She dragged a
chair across the kitchen to the counter and clambered up, stabilizing herself
with a hand on the cabinets. She reached
up for the first bulb in the string of recessed fixtures and gave it two quick,
firm twists. On the third turn, the heat
from the bulb met her fingers and she jerked back, the bulb falling through her
hands, cracking on the tile floor in loud, spectacular pieces.
down, shocked. The house seem to shimmer
in the aftermath of the noise. The edges
of the broken bulb winked up at her, bright and sparkling, seductive as
diamonds. Slowly, Louise smiled.
- - - - -
looking at the hunks of wood—a half-cord, easily, he figured, although the logs
he had chopped in his teenage years had been clean, consistent lengths,
redolent with the smells of alder and maple, their bright surfaces almost
begging to be cut. He remembered the joy
of his growing muscles, the loft of the axe as it swung up in an endless arc
and then came slamming down. The
complete and utter satisfaction of a smooth surface cleaving into air as the
pieces went flying to either side of him.
This was not going to be like that, he
could tell, looking at the haphazard jumble of gnarled stumps and logs, half of
it wet and rotting, the other portion hard and glistening and green. This was wood that defied the axe, a living
lesson that when it came to heat, sometimes it was better to use man’s other
inventions—electricity, gas, propane.
- - - - -
As a reader, who can't read these words from Erica Bauermeister’s novel The Lost Art of Mixing and not create an image that sucks you into the writing?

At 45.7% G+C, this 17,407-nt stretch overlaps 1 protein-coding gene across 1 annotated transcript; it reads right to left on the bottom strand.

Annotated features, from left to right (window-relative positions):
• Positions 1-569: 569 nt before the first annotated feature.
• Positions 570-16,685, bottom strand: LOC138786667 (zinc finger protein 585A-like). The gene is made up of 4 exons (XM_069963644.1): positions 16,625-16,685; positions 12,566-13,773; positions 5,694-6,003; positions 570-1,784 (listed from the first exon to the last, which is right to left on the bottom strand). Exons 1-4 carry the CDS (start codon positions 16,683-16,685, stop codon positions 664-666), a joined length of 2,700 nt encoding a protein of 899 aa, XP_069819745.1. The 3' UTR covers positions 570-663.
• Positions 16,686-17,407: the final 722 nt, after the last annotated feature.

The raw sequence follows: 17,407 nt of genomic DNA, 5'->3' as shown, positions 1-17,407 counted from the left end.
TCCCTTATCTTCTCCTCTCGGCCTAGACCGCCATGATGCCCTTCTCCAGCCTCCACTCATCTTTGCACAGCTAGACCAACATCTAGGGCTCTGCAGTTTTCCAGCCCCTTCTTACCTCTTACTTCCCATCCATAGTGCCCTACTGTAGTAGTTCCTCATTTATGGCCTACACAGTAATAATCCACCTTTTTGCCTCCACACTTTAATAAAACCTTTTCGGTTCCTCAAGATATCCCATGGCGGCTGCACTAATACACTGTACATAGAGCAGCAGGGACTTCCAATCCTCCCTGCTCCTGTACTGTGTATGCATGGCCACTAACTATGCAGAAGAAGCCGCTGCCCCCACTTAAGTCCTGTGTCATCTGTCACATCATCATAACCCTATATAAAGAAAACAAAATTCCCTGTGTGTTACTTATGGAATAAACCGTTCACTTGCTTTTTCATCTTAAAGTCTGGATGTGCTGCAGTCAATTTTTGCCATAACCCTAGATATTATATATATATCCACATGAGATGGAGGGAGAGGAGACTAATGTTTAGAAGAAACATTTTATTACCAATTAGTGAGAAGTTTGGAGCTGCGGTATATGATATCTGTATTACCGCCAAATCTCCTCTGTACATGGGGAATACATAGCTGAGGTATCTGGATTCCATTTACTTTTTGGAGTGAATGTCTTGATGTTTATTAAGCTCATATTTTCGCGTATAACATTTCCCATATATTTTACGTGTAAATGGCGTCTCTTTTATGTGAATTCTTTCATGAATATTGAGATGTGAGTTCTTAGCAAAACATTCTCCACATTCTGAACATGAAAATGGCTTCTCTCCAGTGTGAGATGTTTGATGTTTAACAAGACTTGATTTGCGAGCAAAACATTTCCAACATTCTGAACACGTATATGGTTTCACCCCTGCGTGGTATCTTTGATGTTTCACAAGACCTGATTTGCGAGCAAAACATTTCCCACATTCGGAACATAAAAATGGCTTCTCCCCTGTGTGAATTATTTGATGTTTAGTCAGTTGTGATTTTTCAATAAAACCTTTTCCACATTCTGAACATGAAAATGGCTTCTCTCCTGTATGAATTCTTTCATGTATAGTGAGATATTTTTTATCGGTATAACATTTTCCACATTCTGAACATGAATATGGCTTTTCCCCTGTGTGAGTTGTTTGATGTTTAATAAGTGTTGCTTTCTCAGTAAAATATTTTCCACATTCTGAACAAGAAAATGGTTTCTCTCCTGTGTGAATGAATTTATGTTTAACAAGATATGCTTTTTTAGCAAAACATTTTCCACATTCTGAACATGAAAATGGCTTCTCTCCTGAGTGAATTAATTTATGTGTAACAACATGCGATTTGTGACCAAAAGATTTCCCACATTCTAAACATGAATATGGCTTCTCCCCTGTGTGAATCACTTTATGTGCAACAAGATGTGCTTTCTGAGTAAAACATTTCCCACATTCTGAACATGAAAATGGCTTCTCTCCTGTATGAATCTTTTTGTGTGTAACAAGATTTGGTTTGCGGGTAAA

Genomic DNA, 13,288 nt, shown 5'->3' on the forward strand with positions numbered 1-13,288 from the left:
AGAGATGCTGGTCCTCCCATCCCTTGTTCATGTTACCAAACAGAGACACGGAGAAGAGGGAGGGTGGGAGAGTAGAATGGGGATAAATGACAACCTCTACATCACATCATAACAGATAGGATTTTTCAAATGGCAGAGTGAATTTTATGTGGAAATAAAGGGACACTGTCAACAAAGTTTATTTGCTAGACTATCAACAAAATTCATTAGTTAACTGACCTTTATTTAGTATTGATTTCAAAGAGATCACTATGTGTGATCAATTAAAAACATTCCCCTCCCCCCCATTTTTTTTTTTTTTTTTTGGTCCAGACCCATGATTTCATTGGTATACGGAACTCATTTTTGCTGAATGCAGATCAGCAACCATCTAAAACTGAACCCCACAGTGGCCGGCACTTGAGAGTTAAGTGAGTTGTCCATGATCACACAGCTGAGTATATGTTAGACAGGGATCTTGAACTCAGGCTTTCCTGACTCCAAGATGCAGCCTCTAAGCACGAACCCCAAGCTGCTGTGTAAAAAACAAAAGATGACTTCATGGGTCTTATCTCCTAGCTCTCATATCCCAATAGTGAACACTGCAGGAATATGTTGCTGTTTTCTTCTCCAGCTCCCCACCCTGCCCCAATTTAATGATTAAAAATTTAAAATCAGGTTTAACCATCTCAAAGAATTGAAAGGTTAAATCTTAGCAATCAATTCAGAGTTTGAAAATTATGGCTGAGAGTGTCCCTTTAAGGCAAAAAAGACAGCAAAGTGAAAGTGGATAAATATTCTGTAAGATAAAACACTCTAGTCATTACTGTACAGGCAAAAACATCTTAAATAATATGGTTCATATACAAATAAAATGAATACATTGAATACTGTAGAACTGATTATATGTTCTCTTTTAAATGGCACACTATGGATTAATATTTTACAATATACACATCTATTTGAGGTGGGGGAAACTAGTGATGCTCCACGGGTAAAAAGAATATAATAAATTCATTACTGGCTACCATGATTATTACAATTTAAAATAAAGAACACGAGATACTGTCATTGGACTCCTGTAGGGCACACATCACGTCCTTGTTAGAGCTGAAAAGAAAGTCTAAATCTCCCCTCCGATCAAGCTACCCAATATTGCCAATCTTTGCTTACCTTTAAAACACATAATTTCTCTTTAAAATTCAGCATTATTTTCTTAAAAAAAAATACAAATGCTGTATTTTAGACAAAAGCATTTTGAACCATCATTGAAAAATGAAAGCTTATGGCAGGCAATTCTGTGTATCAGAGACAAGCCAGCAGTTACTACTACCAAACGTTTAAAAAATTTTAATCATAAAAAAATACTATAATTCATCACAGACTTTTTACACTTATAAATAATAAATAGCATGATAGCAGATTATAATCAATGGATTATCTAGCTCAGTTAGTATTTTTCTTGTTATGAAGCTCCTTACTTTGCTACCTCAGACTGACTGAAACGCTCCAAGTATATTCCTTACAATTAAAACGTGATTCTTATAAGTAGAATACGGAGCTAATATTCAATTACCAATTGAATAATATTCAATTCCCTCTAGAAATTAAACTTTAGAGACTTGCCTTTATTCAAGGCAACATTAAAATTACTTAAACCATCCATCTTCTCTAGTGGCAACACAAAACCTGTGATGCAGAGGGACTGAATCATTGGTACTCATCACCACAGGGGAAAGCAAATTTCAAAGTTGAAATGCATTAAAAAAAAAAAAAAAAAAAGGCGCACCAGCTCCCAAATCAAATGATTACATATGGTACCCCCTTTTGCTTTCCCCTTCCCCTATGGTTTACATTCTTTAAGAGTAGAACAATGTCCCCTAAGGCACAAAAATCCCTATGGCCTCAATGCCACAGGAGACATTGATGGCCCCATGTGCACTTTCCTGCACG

The Lost Art of Mixing is the sequel to The School of Essential Ingredients. Both books were recommended to me by my friend, Mimi Brown. Mimi is a literacy virtuoso who works in the Issaquah School District. Whenever we chat on the telephone, it always includes a discussion of books (new titles, old titles, no matter).
If you are a foodie, you will love both books (although there's less of a food focus in the sequel). Erica Bauermeister is a character crackerjack. When you read one of her books, you leave the last page knowing (sometimes becoming) one of the characters. The prose-like nature of her words creates ripples of texture, emotion, and images that, as a reader, suck you into the story gracefully. Her words mix the power of food, the power of love, the power of "being" with another person together in the most artful way.
Not to sound cliche`, well okay, to sound cliche`... there's a deliciousness that permeates her writing. Each chapter of this book focuses on a specific character's life... and as I read, I was drawn in to the smells, the tastes, the feelings of each character's being. In this book, you read about the familiar characters you grew to love (or not love) from The School of Essential Ingredients and you grow to love (or not) new characters that she brings on board in her second book.